Background: The role of coronary stenting in the treatment of stenoses in small coronary arteries with use of 2.5-mm stents is not well defined. Methods and Results: Between January 1995 and August 1999, 651 patients with stenoses in small coronary arteries were treated with 2.5-mm stents (n = 108) or 2.5-mm conventional balloon angioplasty (BA) (n = 543). Patients who received treatment with both 2.5-mm and ≥3.0-mm stent placement or balloons were excluded. Procedural success and complication rates as well as 1-year follow-up outcomes were examined. Baseline clinical characteristics were similar between the two groups, except patients in the stent group were more likely to have hypertension and a family history of coronary artery disease and less likely to have prior myocardial infarction. Angiographic success rates were higher in the stent group (97.2% vs 90.2%, P = .02). In-hospital complication rates were comparable between the two groups. Among successfully treated patients, 1-year follow-up revealed no significant differences in the survival (96.2% vs 95.2%, P = .89) or the frequency of Q-wave myocardial infarction (0% vs 0.4%, P = .60) or coronary artery bypass grafting (8.4% vs 6.8%, P = .89) between the stent and BA groups, respectively. However, patients in the stent group were more likely to have adverse cardiac events (35.4% vs 22.1%, P = .05). Stent use after excluding GR II stent use, however, was not independently associated with reduced cardiac events at follow-up (relative risk 1.3 [95% confidence interval 0.8-2.3], P = .30). Conclusions: Intracoronary stent implantation of stenoses in small coronary arteries with 2.5-mm stents can be carried out with high success and acceptable complication rates. However, compared with BA alone, stent use was not associated with improved outcome through 1 year of follow-up.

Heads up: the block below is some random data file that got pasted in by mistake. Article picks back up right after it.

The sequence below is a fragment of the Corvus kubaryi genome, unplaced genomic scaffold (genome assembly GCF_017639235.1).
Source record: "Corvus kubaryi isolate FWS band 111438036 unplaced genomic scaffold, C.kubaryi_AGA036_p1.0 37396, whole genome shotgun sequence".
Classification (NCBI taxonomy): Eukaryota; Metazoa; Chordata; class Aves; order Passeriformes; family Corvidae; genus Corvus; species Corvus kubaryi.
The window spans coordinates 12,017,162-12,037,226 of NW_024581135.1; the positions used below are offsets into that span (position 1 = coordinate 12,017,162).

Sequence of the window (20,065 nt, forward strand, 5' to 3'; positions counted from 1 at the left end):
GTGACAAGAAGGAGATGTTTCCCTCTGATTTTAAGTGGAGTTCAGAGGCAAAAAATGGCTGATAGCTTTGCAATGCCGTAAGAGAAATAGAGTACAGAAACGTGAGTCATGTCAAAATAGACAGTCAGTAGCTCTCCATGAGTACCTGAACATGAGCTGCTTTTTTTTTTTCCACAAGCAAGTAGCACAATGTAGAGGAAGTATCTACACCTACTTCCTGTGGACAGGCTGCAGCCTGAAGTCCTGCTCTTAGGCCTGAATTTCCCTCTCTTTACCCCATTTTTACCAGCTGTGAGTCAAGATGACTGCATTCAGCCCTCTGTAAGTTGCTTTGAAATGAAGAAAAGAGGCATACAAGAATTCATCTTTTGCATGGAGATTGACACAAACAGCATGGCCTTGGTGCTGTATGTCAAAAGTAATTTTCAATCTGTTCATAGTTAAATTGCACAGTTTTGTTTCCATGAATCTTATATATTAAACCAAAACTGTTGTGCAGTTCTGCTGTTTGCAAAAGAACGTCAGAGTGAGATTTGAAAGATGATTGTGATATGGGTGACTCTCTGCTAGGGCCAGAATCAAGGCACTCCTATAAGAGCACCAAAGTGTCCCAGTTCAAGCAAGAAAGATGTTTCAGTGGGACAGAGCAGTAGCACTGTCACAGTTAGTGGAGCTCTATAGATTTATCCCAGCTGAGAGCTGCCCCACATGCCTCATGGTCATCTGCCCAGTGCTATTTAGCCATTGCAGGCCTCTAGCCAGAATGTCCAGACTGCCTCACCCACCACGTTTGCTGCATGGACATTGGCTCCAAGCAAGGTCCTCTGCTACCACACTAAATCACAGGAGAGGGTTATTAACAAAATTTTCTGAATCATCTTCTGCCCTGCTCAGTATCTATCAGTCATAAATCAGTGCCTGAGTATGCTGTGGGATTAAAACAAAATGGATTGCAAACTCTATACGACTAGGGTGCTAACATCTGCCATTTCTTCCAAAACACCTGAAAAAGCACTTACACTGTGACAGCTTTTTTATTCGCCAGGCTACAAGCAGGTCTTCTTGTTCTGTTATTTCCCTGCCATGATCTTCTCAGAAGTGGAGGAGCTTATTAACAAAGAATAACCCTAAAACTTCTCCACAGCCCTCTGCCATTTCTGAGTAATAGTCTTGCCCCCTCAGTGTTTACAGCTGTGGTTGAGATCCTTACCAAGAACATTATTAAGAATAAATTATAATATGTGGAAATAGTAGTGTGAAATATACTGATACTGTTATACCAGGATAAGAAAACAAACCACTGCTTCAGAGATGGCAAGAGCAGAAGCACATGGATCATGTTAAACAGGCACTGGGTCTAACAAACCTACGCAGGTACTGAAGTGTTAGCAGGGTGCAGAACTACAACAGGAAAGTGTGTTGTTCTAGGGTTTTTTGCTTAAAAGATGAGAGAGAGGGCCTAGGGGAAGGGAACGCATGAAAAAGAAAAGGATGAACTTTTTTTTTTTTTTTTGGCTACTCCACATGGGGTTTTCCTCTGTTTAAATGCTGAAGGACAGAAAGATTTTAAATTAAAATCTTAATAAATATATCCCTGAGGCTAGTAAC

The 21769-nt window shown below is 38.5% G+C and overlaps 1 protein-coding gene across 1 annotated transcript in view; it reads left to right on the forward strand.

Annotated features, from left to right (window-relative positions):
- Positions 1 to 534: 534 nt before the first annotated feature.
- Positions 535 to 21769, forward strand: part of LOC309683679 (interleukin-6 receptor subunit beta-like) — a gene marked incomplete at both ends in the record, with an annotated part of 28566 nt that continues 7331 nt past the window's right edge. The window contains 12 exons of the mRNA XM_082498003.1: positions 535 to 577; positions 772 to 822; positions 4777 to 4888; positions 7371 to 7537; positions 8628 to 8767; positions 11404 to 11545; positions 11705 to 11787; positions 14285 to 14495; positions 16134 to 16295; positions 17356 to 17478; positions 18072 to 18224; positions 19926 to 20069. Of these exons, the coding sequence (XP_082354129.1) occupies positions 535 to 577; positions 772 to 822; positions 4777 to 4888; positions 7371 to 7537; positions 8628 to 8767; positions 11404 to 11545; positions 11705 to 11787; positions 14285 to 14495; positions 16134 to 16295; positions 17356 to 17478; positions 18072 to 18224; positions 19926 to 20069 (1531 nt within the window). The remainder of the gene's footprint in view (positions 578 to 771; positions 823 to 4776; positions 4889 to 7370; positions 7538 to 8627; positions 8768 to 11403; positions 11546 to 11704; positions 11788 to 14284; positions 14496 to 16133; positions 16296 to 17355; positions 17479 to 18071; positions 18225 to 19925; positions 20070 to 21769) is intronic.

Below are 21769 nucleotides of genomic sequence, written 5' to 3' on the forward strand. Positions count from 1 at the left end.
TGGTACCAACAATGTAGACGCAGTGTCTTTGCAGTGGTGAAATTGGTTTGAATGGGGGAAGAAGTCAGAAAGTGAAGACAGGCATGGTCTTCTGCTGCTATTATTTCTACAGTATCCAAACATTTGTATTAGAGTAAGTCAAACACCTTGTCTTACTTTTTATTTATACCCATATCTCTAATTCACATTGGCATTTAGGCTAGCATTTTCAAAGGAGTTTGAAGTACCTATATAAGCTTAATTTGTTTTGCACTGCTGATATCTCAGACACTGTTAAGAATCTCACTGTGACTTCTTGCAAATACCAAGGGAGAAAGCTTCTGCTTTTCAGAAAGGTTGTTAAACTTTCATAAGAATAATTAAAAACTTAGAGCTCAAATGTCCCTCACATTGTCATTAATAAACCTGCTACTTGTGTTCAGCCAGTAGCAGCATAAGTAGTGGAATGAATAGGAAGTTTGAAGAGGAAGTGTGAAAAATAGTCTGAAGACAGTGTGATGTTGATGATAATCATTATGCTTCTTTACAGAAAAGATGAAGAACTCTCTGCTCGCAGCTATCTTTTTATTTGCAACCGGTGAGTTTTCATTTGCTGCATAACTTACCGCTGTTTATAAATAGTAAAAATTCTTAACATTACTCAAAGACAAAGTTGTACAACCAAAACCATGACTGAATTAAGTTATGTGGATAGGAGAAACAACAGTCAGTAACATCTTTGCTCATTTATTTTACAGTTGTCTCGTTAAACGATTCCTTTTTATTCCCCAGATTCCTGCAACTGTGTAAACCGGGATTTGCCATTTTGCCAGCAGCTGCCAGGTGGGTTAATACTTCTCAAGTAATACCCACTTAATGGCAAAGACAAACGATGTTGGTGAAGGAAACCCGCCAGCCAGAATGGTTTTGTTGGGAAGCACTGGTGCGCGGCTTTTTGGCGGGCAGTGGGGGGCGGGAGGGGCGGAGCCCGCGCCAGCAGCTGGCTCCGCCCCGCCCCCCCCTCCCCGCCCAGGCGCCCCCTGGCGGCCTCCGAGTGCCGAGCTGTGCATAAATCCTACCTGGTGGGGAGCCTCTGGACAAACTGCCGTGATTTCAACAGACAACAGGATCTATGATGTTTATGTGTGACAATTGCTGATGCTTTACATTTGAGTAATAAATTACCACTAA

ASJC Scopus subject areas
- Cardiology and Cardiovascular Medicine